He missed his chance when the Bosnian conflict ended in 1995 but after meeting a conference speaker who invited him to Pakistan, he made his way from his Atlanta home to the compound of Markaz Dawat-ul Irshad. The hardline Islamic preaching group, based near Lahore, sent him by bus to a camp run by its armed wing, the LeT.
Days at the camp were a mix of indoctrination, military training and intestinal illness, he said. Eventually he was sent to the Indian border but nothing was happening and winter was coming so after three months he decided to go home.
He soon began raising money for a return journey with two friends. They arrived in April 1997 and Pippin was sent to the town of Kotli but once again he become frustrated. He realized that, because of the language barrier and the LeT’s suspicion of foreigners, he would never be allowed to fight in India.
He left Pakistan in August and traveled instead to Yemen to study Arabic, theology and literature, he testified. He returned to the U.S. in the summer of 1999 and became even more radicalized following the Sept. 11, 2001 terrorist attacks, buying into the argument they were justified and the victims were “collateral damage.” He also began to view Arab rulers as “apostates” who were not “legitimate Muslims” because they governed according to manmade laws.
In 2003, while living in California, Pippin was approached by an American extremist. Ahmad Abousamra wanted to know where he could go for training in Yemen. Pippin gave him names of people who might be able to help, unaware that Abousamra’s objective was to fight U.S. forces in Iraq.
But Pippin soon underwent what he called a spiritual crisis. “I saw that the understandings that I had were untenable, that they were leading to nothing good. So I reviewed these understandings… And I came to a more traditional spiritualist understanding of the Islamic tradition.”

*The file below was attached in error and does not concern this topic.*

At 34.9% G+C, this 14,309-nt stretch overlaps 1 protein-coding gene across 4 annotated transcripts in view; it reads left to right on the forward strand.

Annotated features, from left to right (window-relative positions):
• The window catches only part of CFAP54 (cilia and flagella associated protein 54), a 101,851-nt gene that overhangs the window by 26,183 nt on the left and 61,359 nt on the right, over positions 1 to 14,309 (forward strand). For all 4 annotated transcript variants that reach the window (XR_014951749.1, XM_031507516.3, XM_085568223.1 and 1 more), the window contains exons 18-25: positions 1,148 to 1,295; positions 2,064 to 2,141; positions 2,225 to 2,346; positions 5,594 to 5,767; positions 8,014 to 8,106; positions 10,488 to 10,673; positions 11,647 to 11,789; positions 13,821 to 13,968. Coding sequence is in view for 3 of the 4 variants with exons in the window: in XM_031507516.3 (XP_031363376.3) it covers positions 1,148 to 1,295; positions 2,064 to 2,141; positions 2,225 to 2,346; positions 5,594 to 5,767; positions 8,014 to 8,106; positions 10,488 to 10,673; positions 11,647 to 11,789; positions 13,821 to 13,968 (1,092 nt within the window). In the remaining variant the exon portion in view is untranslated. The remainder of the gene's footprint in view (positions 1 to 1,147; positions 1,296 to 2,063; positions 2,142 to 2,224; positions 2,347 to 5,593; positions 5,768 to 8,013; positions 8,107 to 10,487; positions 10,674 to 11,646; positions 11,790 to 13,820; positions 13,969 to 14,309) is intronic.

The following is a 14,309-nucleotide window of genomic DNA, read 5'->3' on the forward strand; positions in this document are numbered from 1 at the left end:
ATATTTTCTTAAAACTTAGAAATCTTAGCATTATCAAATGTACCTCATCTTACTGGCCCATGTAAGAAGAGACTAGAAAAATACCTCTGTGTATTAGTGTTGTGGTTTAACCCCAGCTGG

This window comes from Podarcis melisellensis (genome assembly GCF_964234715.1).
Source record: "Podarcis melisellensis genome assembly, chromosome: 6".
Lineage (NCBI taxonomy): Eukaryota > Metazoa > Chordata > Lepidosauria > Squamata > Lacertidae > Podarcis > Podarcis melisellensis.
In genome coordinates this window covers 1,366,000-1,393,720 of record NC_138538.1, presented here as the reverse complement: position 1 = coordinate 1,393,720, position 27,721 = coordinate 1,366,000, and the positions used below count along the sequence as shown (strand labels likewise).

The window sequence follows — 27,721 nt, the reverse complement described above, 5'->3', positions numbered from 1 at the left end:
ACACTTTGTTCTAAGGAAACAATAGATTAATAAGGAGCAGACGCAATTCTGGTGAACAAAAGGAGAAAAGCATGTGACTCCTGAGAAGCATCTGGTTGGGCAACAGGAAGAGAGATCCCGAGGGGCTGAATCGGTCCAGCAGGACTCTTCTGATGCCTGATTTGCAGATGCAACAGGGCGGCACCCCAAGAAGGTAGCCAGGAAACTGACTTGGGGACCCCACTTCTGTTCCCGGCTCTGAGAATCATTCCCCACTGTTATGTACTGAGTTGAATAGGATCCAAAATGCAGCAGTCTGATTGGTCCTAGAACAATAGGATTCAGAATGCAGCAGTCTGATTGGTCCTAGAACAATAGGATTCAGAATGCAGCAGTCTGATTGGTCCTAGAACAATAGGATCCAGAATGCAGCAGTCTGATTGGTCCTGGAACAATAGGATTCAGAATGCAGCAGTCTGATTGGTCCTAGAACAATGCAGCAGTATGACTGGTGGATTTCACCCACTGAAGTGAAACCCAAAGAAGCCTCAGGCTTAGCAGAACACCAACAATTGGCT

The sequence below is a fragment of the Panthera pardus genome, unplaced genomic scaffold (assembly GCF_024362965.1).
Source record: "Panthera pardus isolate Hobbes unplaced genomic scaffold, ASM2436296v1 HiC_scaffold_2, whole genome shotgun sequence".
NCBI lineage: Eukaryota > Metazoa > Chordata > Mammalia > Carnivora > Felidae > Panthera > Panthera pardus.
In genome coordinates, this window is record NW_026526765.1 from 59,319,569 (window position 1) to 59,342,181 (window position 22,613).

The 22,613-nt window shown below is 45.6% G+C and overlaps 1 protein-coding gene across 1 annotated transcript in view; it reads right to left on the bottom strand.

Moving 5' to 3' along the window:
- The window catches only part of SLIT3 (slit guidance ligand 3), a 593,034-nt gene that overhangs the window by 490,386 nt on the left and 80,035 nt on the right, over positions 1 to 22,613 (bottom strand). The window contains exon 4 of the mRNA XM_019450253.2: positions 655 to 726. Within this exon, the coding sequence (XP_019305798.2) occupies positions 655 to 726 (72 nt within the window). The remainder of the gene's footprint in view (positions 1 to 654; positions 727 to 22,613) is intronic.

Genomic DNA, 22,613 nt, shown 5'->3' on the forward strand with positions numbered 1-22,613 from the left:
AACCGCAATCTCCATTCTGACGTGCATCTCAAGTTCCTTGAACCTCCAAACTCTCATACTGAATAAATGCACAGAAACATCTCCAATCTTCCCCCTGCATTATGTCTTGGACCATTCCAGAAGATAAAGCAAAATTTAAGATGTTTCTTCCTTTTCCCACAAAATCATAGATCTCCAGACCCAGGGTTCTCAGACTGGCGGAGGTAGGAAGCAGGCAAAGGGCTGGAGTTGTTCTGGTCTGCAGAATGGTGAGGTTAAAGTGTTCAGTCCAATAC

Beginning in 2006, his new calling became translating religious books into English that he said addressed “misunderstandings that lead to these extremist understandings and interpretations of Islam.” Among those works he translated was a 500-page religious edict against ISIL.
Pippin arrived in Toronto in 2009 and became active in de-radicalization counseling scene. He made repeated visits to Millhaven prison in Bath, Ont. to visit Gaya and Saad Khalid, also a convicted Toronto 18 member.
They spoke about how they had justified their terrorism and “we went back and forth and showed that these understandings were wrong from the Islamic tradition itself, and convinced them that this is a betrayal of the true Islamic tradition,” he said.
In his letter, Gaya said he was initially skeptical that Pippin could help him but their first meeting won him over. “He immediately had credibility in my eyes because he understood the language of my queries,” said Gaya. “The extremist narrative can only be truly countered by such articulate, intelligent and meaningful refutations.”
When the U.S. indicted Abousamra and his associate Tarek Mehanna, Pippin traveled to Boston to testify as a witness in exchange for immunity from prosecution. Mehanna was convicted but Abousamra is still on the FBI’s most wanted terrorists list, which says he may be in Aleppo, Syria.
“I think in general we should be accepting of former extremists who have shown a record of disengagement and who are willing to talk to youth who today may be thinking about following similarly violent paths,” said Canadian terrorism expert Amarnath Amarasingam.
Original article courtesy of National Post